...Aries Mars Sun Jupiter

... Taurus Venus Mercury Saturn and so on.

Declination. The manner of indicating distance N. or S. of the Celestial Equator. The maximum possible declination of the Sun is 23° 28' which occurs at the Solstices, when the Sun passes the Tropics (0°) of Cancer and Capricorn, the limit of the pole's greatest inclination from the plane of the Earth's orbit. The first degrees of Aries and Libra have no declination, since at these points the ecliptic intersects the equator. However, planets at this longitude may have declination. (v. Celestial Sphere.)

The declination of a body whose longitude and latitude are known is found by this formula:

1. Radius (10,000): Tangent of Ecliptic (23° 27'):: sine of longitudinal distance from equinox: tangent of Angle A.

2. Cosine of Angle A: cosine (latitude plus/minus 90°- minus Angle A):: cosine of Ecliptic Obliquity (23° 27'): sine of the Declination. (In this equation the latitude is taken from go, if the latitude and longitude are of different denomination; but when of the same denomination they are added, and from this sum Angle A is subtracted.)

The Moon, Mercury, Mars reach a declination of 27° north, and on rare occasions Venus reaches

28°. Jupiter, Saturn, Uranus and Neptune have practically the same declination as the Sun.

Decreasing or Increasing in Light. From the New to the Full Moon the Moon is increasing in light, and from the Full to the next lunation it is decreasing in light. In a Figure measured from the Sun position, if the Moon is less than 180° counterclockwise from the Sun it was waxing, or increasing in light; if less than 180° clockwise from the Sun it was waning or decreasing in light. Although generally applied to the Moon, it is also applicable to any planet when passing from an opposition to a conjunction with the Sun. It usually occurs when approaching the Sun in the order of the signs; but Mercury and Venus, after they have reached their greatest elongation East or West and are retrograding toward the Sun, decrease in light against the order of the signs. It is generally accepted as weakening the planet's influence.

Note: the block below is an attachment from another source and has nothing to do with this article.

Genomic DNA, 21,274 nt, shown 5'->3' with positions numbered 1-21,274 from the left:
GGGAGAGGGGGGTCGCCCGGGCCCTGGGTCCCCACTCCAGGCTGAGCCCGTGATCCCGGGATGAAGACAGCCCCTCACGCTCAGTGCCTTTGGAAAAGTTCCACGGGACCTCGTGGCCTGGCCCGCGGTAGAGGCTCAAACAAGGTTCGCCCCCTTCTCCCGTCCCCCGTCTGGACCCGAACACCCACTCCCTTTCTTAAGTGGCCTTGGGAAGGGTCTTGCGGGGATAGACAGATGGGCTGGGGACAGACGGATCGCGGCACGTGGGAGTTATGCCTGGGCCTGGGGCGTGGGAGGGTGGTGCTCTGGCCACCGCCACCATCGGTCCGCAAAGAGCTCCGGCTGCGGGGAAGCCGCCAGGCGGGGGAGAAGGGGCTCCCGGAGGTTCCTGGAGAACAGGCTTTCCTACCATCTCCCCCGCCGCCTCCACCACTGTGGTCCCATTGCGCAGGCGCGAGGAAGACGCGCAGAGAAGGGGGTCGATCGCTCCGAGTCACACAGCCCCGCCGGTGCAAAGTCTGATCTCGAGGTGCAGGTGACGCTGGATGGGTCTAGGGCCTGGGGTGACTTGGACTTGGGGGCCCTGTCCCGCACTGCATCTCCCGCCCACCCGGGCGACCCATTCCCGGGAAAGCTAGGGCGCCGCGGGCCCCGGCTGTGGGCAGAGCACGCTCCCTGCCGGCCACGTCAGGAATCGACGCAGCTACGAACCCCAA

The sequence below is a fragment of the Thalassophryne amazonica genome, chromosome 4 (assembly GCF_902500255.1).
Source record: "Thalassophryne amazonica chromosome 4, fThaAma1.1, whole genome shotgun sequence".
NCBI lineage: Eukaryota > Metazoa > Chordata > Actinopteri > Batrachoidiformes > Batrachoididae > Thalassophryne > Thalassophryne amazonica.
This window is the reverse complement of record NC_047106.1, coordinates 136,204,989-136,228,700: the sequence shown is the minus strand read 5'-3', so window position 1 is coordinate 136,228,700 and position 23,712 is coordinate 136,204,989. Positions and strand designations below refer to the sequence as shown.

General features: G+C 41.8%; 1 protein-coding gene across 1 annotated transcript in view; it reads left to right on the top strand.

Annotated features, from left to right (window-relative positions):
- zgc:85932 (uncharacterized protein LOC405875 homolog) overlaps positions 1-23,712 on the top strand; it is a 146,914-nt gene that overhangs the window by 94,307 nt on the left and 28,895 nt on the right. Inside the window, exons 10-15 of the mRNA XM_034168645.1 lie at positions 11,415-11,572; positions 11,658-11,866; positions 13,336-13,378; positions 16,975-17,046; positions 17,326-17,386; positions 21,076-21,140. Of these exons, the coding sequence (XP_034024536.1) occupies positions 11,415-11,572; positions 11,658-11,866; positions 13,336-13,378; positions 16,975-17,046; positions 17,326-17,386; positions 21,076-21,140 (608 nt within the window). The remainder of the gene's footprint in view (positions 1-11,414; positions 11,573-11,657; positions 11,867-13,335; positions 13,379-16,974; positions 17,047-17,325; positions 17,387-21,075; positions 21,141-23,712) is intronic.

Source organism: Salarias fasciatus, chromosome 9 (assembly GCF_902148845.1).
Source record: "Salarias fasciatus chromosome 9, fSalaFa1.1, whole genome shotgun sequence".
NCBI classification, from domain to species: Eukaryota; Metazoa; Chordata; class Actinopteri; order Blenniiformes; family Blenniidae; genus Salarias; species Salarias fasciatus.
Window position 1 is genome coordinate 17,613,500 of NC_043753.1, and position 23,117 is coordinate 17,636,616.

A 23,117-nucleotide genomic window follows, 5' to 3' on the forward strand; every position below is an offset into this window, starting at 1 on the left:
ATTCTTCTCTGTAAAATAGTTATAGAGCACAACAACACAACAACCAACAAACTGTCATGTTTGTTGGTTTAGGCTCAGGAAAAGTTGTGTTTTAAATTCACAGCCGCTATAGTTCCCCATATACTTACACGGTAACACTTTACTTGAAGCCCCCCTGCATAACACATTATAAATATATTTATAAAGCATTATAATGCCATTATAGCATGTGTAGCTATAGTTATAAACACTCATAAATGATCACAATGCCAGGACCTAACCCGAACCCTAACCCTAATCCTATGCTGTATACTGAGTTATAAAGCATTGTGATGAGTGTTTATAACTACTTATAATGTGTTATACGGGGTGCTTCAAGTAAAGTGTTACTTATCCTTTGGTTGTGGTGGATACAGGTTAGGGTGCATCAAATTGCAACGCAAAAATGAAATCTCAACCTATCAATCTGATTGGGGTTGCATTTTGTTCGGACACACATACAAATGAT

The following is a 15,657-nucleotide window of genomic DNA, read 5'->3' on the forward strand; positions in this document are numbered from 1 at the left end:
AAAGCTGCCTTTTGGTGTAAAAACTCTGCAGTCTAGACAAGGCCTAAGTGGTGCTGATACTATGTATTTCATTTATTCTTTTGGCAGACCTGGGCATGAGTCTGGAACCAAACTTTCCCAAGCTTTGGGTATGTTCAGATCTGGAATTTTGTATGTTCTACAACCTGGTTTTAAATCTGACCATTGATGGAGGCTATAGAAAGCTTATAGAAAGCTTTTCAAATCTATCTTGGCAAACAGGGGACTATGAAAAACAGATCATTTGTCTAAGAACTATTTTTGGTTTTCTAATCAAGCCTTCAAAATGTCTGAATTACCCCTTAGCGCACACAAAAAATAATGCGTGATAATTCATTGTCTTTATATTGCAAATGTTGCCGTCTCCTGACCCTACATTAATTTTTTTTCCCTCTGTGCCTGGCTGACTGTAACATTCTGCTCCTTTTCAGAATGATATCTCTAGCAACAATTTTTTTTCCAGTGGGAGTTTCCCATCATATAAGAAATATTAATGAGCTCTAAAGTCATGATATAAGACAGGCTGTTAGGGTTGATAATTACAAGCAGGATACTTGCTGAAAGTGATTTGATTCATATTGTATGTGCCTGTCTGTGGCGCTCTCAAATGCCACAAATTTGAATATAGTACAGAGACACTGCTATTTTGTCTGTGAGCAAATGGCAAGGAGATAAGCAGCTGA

Decumbiture. Literally, a "lying down." A horary figure erected for the moment when a person is taken ill, wherefrom to judge as to the possible nature, prognosis and duration of the illness.

Deductive Type. Referring to a certain quality or habit of mind that characterizes those born when the Sun was in a Mutable sign: Gemini, Virgo, Sagittarius or Pisces. v. Signs.

Deferent. In Ptolemaic astronomy, an imaginary orbit pursued by a celestial body, around which another body moved in an epicycle (q.v.). A deferent was employed in conditions wherein the natural motion of the body was not involved. The term reflects the fact that Ptolemy was ignorant of the Earth's motion.

Degree. One 360th part of the circumference of a circle. The rough measure of an angle of one degree is the apparent diameter of a dime held at arm's length from the eye. The apparent diameter of the Sun and Moon is about 0.5°. The longest dimension of the bowl of the Big Dipper is about 10°. A degree is divided into 60 equal parts called minutes of arc. The length of a degree of latitude on the Earth's surface increases from 68.71 miles at the equator to 69.41 miles at 90°. The length of a degree of longitude on the Earth's surface varies from 69.65 miles at the Equator to 53.43 at 40°. Degrees are equally applicable to the Zodiac or the Ecliptic. As a time unit it is applicable to the Equator thus:

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